If you build it, they will go: A case study of stream fish diversity loss in an urbanizing riverscape
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© 2019 John Wiley & Sons, Ltd. Stream fish diversity is threatened by anthropogenic environmental alterations to landscapes, and successful conservation requires knowledge of the processes that degrade diversity. A primary step in identifying diversity losses is the comparison between historical and contemporary states of landscapes and fish assemblages, but uncertainty remains regarding the appropriate spatial scales of investigation. Historical data collected in 1976 were paired with two years of contemporary replication (2015, 2016) to assess fish diversity change at 10 sites in Blackburn Fork, TN, USA. Analyses focused on a nested hierarchy of spatial scales, including sampling sites (fine scale), nested within stream orders (intermediate scale), nested within the entire catchment (broad scale). Diversity change between 1976 and 2015–16 was assessed using traditional diversity metrics (site scale) and rarefaction (stream-order scale), whereas spatial variation in contemporary diversity (2015–16) was assessed with nonmetric multidimensional scaling (catchment scale). At the site scale, locations on the east side of Blackburn Fork and in close proximity to developed land experienced diversity loss. At the stream-order scale, the effective number of species declined in first-order streams where land development was concentrated, but no consistent species losses occurred in other stream orders. At the catchment scale, assemblages responded significantly to stream size but not land use, perhaps because diversity was already homogenized by 2015–16. Mapping 40 years of land-use change across the catchment underscored a pattern of spatial alignment between developed lands and stream fish diversity loss. This study highlights the benefits of considering multiple spatial scales when assessing historical change in stream fish assemblages, and highlights stronger inference derived from historical comparisons relative to contemporary space-for-time substitutions. This framework combines recent analytical advances in rarefaction with a riverscape perspective, and can be applied to conserve streams, and their biota, in riverscapes around the world.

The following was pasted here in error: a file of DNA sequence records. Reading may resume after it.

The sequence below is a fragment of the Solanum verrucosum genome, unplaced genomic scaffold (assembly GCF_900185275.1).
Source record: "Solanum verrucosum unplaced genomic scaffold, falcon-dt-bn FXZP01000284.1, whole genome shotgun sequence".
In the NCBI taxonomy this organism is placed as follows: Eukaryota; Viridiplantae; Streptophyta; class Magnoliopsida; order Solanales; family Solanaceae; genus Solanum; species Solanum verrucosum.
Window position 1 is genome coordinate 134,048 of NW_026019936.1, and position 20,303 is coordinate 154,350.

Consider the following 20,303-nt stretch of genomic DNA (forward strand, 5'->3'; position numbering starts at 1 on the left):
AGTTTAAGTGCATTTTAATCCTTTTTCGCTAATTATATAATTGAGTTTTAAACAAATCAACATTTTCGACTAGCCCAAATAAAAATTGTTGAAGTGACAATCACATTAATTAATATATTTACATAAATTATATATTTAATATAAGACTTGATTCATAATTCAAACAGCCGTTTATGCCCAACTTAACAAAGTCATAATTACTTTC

author list (cited authors)
Perkin, J. S., Murphy, S. P., Murray, C. M., Gibbs, W. K., & Gebhard, A. E.